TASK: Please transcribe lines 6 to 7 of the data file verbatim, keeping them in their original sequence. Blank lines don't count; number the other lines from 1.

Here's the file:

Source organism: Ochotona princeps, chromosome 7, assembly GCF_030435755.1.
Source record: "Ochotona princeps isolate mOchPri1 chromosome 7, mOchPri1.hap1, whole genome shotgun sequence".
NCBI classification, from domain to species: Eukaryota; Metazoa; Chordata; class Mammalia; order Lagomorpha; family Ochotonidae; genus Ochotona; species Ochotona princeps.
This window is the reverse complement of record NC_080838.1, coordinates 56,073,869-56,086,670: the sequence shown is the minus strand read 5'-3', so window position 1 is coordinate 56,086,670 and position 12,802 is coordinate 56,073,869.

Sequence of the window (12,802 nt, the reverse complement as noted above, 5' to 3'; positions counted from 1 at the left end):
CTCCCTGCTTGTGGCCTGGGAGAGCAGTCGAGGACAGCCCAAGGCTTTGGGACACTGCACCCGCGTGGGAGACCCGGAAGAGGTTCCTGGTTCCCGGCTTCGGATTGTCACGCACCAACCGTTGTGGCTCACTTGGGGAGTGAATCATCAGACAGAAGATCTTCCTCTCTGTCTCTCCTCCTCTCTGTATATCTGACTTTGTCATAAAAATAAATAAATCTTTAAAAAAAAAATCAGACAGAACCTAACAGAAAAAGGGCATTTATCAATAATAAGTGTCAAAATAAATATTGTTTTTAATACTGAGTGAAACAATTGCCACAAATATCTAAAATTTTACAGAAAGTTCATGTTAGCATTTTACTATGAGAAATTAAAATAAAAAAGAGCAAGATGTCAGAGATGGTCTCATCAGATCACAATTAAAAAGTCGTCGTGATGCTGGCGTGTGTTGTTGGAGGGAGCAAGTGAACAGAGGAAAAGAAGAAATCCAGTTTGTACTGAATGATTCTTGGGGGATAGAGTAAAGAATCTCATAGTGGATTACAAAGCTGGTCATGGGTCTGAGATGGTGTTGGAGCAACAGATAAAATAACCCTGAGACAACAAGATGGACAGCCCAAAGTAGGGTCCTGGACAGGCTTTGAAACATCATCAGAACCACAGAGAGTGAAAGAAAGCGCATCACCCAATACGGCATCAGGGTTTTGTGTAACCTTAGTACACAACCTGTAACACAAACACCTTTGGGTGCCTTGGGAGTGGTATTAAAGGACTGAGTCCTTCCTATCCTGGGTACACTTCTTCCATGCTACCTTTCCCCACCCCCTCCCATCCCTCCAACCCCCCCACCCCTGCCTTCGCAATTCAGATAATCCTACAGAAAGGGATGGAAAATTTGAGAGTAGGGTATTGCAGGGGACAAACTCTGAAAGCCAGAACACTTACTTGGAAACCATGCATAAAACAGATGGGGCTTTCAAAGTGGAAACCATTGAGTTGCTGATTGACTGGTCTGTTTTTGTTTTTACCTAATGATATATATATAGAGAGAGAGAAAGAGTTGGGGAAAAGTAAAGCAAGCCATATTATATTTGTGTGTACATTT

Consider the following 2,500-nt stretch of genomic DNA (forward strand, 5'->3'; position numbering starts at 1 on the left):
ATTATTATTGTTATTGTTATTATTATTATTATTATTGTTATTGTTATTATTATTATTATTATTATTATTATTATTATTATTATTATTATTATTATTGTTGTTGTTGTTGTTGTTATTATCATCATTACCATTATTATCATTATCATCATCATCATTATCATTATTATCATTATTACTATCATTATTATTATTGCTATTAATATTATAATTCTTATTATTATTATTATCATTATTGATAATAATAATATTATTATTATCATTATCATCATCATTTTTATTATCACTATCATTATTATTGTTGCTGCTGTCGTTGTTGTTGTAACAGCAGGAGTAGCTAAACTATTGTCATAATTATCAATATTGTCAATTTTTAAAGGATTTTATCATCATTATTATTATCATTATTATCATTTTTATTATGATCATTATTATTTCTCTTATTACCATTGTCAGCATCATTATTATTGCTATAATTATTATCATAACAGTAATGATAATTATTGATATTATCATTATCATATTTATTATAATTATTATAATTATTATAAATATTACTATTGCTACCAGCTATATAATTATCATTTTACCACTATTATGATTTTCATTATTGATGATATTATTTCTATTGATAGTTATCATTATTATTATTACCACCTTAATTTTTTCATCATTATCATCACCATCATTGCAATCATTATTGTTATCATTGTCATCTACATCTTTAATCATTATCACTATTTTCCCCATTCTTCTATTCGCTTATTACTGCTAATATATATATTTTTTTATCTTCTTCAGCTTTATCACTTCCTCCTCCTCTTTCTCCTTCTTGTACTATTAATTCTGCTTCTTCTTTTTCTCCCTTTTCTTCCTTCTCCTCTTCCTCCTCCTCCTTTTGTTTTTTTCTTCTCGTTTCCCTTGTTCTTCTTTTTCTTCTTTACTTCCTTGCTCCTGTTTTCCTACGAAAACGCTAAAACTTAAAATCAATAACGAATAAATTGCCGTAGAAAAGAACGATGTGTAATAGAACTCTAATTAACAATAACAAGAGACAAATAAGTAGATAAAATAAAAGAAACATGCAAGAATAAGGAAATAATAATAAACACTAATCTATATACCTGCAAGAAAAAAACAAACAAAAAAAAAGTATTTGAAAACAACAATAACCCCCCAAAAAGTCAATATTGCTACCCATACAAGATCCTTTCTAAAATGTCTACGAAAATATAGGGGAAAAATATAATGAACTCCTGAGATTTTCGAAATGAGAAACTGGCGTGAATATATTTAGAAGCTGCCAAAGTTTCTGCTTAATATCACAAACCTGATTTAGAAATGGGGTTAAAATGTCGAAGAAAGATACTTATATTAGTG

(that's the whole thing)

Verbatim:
CTCCCTGCTTGTGGCCTGGGAGAGCAGTCGAGGACAGCCCAAGGCTTTGGGACACTGCACCCGCGTGGGAGACCCGGAAGAGGTTCCTGGTTCCCGGCTTCGGATTGTCACGCACCAACCGTTGTGGCTCACTTGGGGAGTGAATCATCAGACAGAAGATCTTCCTCTCTGTCTCTCCTCCTCTCTGTATATCTGACTTTGTCATAAAAATAAATAAATCTTTAAAAAAAAAATCAGACAGAACCTAACAGAAAAAGGGCATTTATCAATAATAAGTGTCAAAATAAATATTGTTTTTAATACTGAGTGAAACAATTGCCACAAATATCTAAAATTTTACAGAAAGTTCATGTTAGCATTTTACTATGAGAAATTAAAATAAAAAAGAGCAAGATGTCAGAGATGGTCTCATCAGATCACAATTAAAAAGTCGTCGTGATGCTGGCGTGTGTTGTTGGAGGGAGCAAGTGAACAGAGGAAAAGAAGAAATCCAGTTTGTACTGAATGATTCTTGGGGGATAGAGTAAAGAATCTCATAGTGGATTACAAAGCTGGTCATGGGTCTGAGATGGTGTTGGAGCAACAGATAAAATAACCCTGAGACAACAAGATGGACAGCCCAAAGTAGGGTCCTGGACAGGCTTTGAAACATCATCAGAACCACAGAGAGTGAAAGAAAGCGCATCACCCAATACGGCATCAGGGTTTTGTGTAACCTTAGTACACAACCTGTAACACAAACACCTTTGGGTGCCTTGGGAGTGGTATTAAAGGACTGAGTCCTTCCTATCCTGGGTACACTTCTTCCATGCTACCTTTCCCCACCCCCTCCCATCCCTCCAACCCCCCCACCCCTGCCTTCGCAATTCAGATAATCCTACAGAAAGGGATGGAAAATTTGAGAGTAGGGTATTGCAGGGGACAAACTCTGAAAGCCAGAACACTTACTTGGAAACCATGCATAAAACAGATGGGGCTTTCAAAGTGGAAACCATTGAGTTGCTGATTGACTGGTCTGTTTTTGTTTTTACCTAATGATATATATATAGAGAGAGAGAAAGAGTTGGGGAAAAGTAAAGCAAGCCATATTATATTTGTGTGTACATTT

Consider the following 2,500-nt stretch of genomic DNA (forward strand, 5'->3'; position numbering starts at 1 on the left):